It’s late at night. You’re driving home from a get-together at a friend’s house and come across a roadblock—a checkpoint where the police are on the lookout for drunk drivers. You’re stopped, tested, and arrested for DUI. Is this even constitutional?
DUI checkpoints, also referred to as sobriety roadblocks or sobriety checkpoints, have been the subject a great deal of scrutiny over the years, specifically regarding whether they violate the Fourth Amendment to the U.S. Constitution. This amendment protects Americans from unreasonable searches and seizures.
At first, the Michigan Supreme Court found DUI checkpoints to be unconstitutional. Then, in a 1990 decision in Michigan Dept. of State Police v. Sitz, the U.S. Supreme Court found that sobriety checkpoints were constitutional—if they were properly conducted. Since then, 10 states have found DUI checkpoints to be in violation of their state constitutions and have banned them.
Florida is not one of these states.
In Florida, DUI checkpoints are considered constitutional if they are carried out in a specific way:
- They must be conducted based on preset guidelines.
- They must be announced ahead of time.
- Stops must be based on random criteria, such as every fourth vehicle.
- Stops must be reasonably short in duration.
If you are the driver of a vehicle picked at random at a DUI checkpoint in the Tampa area, you must stop and comply with the officer’s instructions, such as providing your license and registration. You do not have to answer additional questions and have the right to refuse field sobriety tests (roadside tests used to see whether your abilities are impaired), but refusing such tests can have other consequences.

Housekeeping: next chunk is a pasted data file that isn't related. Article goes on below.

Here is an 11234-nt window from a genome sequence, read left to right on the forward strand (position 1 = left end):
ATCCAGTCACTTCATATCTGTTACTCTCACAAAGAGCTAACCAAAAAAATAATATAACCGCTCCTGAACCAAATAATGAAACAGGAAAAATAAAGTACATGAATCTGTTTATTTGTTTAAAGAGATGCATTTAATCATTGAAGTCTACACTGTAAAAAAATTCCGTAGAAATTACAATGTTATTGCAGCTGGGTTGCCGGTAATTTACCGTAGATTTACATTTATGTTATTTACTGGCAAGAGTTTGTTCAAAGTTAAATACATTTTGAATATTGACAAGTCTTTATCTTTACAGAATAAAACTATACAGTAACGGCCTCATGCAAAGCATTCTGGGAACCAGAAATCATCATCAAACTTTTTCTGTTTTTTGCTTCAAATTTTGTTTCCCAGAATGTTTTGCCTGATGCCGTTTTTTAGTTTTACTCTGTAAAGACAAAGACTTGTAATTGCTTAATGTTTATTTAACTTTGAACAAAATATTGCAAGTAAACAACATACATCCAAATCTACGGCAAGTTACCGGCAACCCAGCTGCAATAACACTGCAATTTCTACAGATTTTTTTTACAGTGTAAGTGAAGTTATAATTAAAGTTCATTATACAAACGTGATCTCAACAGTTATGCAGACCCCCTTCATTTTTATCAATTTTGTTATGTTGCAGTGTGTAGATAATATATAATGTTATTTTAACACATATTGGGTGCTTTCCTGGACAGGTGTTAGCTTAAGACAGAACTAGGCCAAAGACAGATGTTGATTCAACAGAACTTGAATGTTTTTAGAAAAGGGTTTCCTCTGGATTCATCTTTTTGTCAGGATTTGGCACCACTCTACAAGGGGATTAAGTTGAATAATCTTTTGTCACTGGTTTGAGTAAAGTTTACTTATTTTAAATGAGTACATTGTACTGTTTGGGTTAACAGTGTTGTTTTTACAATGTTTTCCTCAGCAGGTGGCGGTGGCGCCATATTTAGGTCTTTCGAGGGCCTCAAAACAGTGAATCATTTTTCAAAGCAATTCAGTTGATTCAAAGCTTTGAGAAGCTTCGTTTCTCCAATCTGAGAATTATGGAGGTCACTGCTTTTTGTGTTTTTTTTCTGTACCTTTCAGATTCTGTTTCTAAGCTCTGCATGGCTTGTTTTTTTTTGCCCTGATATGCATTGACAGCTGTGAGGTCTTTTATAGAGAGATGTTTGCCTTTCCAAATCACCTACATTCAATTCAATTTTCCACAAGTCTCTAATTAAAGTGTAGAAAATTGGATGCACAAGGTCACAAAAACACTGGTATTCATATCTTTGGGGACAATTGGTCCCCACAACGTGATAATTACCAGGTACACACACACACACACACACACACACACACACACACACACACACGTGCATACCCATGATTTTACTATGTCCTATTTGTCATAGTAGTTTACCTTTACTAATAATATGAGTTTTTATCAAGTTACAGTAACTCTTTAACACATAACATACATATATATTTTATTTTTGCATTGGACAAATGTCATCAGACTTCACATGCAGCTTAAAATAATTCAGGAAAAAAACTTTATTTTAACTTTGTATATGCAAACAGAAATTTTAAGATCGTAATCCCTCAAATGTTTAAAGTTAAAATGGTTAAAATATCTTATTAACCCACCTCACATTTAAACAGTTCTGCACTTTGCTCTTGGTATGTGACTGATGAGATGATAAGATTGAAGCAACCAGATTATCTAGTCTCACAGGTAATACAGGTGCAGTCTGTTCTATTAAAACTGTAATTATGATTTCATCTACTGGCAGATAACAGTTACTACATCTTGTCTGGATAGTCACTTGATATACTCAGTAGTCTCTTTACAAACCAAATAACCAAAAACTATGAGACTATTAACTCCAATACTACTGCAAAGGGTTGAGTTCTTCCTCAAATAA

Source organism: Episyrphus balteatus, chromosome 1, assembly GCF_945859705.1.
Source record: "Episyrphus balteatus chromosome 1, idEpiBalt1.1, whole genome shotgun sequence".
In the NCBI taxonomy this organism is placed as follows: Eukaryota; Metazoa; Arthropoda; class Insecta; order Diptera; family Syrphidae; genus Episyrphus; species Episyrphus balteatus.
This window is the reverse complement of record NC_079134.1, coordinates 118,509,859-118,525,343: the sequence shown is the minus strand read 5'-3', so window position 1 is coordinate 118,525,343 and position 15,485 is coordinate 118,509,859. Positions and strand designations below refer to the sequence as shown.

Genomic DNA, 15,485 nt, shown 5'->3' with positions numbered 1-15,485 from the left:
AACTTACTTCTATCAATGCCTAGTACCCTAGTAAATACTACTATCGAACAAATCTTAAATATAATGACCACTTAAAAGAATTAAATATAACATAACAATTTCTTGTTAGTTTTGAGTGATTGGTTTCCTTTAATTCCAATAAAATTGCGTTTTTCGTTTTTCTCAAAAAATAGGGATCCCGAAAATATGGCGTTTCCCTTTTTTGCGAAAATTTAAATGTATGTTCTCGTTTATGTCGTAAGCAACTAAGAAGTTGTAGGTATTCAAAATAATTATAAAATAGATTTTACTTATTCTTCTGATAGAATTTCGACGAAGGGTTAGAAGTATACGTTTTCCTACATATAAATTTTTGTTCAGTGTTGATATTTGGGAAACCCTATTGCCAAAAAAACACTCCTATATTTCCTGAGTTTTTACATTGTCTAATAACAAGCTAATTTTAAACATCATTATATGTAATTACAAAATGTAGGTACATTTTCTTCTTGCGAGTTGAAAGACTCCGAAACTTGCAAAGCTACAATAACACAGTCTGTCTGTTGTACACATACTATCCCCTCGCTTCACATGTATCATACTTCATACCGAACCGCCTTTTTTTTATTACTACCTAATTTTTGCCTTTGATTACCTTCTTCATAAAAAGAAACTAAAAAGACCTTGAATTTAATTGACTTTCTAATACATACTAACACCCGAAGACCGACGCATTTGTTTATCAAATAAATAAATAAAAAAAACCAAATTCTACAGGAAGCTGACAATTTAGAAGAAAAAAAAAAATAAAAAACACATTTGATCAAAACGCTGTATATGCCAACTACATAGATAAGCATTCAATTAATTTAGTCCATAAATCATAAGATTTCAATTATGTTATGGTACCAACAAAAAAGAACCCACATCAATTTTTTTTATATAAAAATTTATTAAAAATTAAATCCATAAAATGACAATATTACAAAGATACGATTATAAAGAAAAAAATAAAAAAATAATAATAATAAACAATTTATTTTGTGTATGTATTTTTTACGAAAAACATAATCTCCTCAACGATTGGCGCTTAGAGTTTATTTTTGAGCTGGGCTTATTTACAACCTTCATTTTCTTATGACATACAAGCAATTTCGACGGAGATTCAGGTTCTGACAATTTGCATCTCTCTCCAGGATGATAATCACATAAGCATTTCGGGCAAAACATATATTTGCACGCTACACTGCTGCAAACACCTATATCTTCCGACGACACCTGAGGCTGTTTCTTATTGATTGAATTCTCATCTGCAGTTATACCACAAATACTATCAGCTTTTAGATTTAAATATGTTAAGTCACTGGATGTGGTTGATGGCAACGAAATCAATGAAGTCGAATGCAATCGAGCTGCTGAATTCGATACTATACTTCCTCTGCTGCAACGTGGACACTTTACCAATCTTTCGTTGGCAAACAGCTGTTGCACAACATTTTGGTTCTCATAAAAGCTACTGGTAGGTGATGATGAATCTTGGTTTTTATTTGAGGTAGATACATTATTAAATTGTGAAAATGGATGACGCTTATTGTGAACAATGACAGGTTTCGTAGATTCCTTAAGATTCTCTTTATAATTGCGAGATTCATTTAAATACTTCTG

If you refuse roadside testing, the officer may suspect that you’ve been drinking and may ask you to perform a breathalyzer test. If you’re taken into custody and refuse a breath test, you could face the suspension of your license and a separate charge—under implied consent laws.
Click here to learn more about implied consent and the consequences of refusing a test.
Don’t Try to Avoid a Sobriety Checkpoint
If you come across a sobriety checkpoint, do not turn your vehicle around and try to avoid it. The police are looking for this type of behavior and will most likely pull you over. Instead, stay calm and proceed through the checkpoint. If you’re stopped, politely comply with the officer’s instructions, but remember that you have the right to refuse field sobriety testing and additional questioning.
You Have the Right to Legal Counsel
If you’re arrested after a checkpoint stop, this does not mean that you’ll be convicted—or even that you’ll be formally charged. Talk to an attorney as soon as possible to find out what steps can be taken to protect your license and your freedom.
At Thomas & Paulk, we’ve fought for countless drivers throughout the Tampa area and across Florida. We know how to represent your rights at your DMV hearing and in criminal court, and we know exactly what types of issues and behavior to look for in challenging sobriety checkpoint arrests. Your case is in good hands at our Tampa DUI defense firm.
Call (813) 321-7323 today or fill out our online contact form to find out more about the ways we can help you.